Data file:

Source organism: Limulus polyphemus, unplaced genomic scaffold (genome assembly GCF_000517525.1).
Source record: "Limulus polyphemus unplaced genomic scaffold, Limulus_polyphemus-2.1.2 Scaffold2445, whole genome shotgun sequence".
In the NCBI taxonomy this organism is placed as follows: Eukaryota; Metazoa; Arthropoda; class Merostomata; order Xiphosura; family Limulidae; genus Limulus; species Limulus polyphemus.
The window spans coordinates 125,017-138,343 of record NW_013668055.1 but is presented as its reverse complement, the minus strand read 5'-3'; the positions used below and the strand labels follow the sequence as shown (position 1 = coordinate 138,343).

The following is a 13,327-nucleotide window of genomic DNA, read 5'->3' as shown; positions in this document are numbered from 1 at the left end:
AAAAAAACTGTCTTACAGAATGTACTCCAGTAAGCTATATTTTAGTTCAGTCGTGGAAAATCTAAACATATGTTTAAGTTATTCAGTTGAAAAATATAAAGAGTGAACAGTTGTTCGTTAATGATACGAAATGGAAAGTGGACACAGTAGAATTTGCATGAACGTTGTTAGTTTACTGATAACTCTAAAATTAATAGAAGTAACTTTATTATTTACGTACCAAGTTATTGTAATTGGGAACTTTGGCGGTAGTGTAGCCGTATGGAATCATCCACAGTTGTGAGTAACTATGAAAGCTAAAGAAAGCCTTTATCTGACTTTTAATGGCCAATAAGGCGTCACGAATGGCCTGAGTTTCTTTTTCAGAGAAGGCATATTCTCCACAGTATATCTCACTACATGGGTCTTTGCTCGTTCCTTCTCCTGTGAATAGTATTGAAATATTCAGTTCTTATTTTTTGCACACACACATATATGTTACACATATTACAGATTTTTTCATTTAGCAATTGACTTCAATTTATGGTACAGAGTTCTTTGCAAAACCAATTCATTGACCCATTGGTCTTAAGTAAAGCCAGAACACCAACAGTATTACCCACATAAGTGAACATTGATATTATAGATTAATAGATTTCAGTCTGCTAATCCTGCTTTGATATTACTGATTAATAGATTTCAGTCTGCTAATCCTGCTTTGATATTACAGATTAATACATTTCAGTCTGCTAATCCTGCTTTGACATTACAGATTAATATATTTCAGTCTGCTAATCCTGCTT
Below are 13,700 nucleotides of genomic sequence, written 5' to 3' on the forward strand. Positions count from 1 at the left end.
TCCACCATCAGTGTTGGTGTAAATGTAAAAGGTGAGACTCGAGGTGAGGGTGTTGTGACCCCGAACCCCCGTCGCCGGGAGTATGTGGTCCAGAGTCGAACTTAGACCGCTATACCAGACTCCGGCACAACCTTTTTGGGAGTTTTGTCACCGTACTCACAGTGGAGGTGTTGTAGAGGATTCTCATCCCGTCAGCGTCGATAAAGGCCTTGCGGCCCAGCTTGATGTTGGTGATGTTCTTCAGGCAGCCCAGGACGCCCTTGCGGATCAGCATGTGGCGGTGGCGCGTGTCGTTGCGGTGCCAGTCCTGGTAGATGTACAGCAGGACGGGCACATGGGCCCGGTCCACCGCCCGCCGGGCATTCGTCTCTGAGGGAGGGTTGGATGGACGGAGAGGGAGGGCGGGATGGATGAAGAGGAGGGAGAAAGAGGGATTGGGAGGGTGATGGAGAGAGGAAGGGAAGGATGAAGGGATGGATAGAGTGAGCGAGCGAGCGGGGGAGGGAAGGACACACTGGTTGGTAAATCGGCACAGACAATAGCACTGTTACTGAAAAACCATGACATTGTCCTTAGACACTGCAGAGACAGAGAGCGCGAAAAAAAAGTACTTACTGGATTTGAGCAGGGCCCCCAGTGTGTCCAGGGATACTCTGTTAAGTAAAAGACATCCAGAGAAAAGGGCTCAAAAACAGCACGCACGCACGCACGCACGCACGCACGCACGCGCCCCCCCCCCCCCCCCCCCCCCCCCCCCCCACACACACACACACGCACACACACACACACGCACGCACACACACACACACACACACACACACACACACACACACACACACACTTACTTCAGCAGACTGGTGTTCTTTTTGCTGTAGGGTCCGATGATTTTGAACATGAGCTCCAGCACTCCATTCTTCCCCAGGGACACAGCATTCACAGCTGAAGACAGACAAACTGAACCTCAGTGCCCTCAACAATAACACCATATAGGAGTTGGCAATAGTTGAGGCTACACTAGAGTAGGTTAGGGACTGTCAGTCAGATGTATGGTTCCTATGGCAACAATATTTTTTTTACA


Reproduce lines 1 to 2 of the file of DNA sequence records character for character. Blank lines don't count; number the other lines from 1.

Source organism: Limulus polyphemus, unplaced genomic scaffold (genome assembly GCF_000517525.1).
Source record: "Limulus polyphemus unplaced genomic scaffold, Limulus_polyphemus-2.1.2 Scaffold2445, whole genome shotgun sequence".